The Tools to Use
Several tools are designed to make it really easy for you to whip up wireframes and storyboards. A couple of them even offer the ability to create a simple prototype from your wireframes (although explaining how to do this is beyond the scope of this article). Here’s a quick, annotated list:
- Microsoft Visio. Many people swear by Visio. I personally find it clunky and counterintuitive, but I do still use it (mostly because I have to). Regardless of its difficulties, Visio is the standard tool for creating flowcharts and wireframes, and there are tons of tutorials online about how to get the most out of it. To help get things going, hit Garrett Dimon’s site for some cool stencils and templates.
- OmniGraffle. If you’re a Mac user, download a copy of OmniGraffle. It’s light, fun to use, responsive, intuitive, and generally very effective. OmniGraffle Professional has the added benefit of exporting Visio-compatible documents, as well as HTML files, JPGs, and plenty of other formats so you can reuse your work any way you want. Garrett Dimon has some stencils for Graffle as well, so hit the link above to go grab them.
- Axure. Axure is a great idea with a slightly bigger price tag. It costs around $600, but in addition to being able to create wireframes with it, you can link pages within a project to create a quick click-through prototype. The prototype won’t look anything like your final product—it’s just a bunch of wireframes, after all—but you can simulate how users will get from one screen to another, or one application state to another, and this click-through functionality is a fantastic way to see exactly what it is you’re planning to build.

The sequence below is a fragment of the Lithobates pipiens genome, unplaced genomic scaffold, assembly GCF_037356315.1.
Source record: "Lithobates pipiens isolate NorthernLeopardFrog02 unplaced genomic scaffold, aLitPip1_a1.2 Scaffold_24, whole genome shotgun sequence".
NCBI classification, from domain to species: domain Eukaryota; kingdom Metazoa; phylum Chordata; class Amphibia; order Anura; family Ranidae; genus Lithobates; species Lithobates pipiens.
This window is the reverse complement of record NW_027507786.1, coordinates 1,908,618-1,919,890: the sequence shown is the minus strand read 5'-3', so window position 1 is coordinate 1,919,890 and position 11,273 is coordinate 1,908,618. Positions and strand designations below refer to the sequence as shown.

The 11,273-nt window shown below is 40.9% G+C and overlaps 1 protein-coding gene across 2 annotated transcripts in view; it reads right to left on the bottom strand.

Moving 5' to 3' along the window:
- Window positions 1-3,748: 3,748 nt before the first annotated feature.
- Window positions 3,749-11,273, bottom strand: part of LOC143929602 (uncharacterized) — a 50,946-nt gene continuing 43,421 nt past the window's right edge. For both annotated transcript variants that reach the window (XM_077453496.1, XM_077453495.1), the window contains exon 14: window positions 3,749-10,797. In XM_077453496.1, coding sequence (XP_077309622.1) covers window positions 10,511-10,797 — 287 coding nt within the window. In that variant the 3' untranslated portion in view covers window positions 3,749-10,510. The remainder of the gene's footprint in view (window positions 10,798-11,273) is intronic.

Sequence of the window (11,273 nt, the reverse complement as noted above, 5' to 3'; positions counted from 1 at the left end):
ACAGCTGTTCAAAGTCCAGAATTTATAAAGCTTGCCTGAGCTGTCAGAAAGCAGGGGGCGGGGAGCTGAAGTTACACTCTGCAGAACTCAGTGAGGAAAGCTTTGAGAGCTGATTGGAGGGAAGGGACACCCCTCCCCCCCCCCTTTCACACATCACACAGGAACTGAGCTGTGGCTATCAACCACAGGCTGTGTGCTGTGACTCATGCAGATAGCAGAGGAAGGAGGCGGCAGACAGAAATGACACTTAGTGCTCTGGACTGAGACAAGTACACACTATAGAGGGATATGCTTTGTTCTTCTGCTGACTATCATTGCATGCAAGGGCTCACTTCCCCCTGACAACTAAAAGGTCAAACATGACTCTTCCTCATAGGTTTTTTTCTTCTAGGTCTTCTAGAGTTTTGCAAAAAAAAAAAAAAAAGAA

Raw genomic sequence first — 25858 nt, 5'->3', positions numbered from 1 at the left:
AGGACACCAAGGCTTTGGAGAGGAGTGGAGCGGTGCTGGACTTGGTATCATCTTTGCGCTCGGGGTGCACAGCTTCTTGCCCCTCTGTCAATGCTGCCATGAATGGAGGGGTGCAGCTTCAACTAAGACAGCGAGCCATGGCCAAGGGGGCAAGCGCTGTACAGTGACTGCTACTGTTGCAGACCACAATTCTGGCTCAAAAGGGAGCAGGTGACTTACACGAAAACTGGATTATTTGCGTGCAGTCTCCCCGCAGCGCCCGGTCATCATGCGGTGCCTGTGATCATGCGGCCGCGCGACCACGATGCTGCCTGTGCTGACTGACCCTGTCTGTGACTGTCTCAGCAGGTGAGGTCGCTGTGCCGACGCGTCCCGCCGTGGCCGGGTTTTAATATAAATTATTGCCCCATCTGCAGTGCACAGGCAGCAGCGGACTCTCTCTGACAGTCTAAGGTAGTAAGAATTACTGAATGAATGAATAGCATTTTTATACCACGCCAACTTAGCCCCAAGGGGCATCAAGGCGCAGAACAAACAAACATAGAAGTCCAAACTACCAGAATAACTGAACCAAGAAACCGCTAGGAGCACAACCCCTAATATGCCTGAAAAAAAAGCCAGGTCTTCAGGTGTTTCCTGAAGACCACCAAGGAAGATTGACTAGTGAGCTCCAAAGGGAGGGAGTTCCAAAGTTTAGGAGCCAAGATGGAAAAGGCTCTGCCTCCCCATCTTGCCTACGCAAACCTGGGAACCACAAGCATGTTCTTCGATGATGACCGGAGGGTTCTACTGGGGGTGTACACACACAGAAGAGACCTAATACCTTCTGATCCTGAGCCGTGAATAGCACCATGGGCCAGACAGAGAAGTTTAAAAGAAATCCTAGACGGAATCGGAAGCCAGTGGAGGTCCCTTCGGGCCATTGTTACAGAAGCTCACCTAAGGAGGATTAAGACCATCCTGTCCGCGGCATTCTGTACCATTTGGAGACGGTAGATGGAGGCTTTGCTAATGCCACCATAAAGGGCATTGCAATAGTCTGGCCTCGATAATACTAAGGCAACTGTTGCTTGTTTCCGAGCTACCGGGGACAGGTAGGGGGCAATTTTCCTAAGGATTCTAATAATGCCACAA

- PowerPoint/Keynote. I’ve never actually used PowerPoint to create a prototype, but I’ve heard it can be done quite well by those who master the techniques. But PowerPoint is a viable alternative to the preceding list of tools, as it can be used (albeit in a less speedy way) to create all the same things you’d create with Visio and OmniGraffle. It’ll take longer and it may be a little more frustrating than you’d like (because you need to extract these powers from an interface designed primarily for presentations), but you probably already have PowerPoint installed as part of your Microsoft Office suite, so you could be up and running in...well, you may have tried it out before you even got to the end of this sentence, so you know what I mean.